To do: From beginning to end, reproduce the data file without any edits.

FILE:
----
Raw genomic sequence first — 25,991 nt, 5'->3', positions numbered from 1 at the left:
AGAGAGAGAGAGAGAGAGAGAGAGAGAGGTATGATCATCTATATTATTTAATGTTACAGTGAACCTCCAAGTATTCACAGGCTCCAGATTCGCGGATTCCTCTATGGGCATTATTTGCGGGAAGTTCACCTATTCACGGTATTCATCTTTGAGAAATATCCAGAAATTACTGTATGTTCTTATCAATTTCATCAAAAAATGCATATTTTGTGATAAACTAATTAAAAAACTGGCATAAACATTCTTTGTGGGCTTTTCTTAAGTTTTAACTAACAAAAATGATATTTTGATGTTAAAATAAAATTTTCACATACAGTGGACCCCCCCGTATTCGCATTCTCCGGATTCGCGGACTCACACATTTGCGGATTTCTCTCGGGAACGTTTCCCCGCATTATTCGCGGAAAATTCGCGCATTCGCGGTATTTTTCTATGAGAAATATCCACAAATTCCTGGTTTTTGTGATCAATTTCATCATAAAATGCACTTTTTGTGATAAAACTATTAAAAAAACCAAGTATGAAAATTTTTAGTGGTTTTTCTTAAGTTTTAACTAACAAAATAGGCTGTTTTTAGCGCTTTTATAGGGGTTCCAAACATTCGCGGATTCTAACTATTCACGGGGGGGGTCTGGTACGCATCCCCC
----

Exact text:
Raw genomic sequence first — 25,991 nt, 5'->3', positions numbered from 1 at the left:
AGAGAGAGAGAGAGAGAGAGAGAGAGAGGTATGATCATCTATATTATTTAATGTTACAGTGAACCTCCAAGTATTCACAGGCTCCAGATTCGCGGATTCCTCTATGGGCATTATTTGCGGGAAGTTCACCTATTCACGGTATTCATCTTTGAGAAATATCCAGAAATTACTGTATGTTCTTATCAATTTCATCAAAAAATGCATATTTTGTGATAAACTAATTAAAAAACTGGCATAAACATTCTTTGTGGGCTTTTCTTAAGTTTTAACTAACAAAAATGATATTTTGATGTTAAAATAAAATTTTCACATACAGTGGACCCCCCCGTATTCGCATTCTCCGGATTCGCGGACTCACACATTTGCGGATTTCTCTCGGGAACGTTTCCCCGCATTATTCGCGGAAAATTCGCGCATTCGCGGTATTTTTCTATGAGAAATATCCACAAATTCCTGGTTTTTGTGATCAATTTCATCATAAAATGCACTTTTTGTGATAAAACTATTAAAAAAACCAAGTATGAAAATTTTTAGTGGTTTTTCTTAAGTTTTAACTAACAAAATAGGCTGTTTTTAGCGCTTTTATAGGGGTTCCAAACATTCGCGGATTCTAACTATTCACGGGGGGGGTCTGGTACGCATCCCCC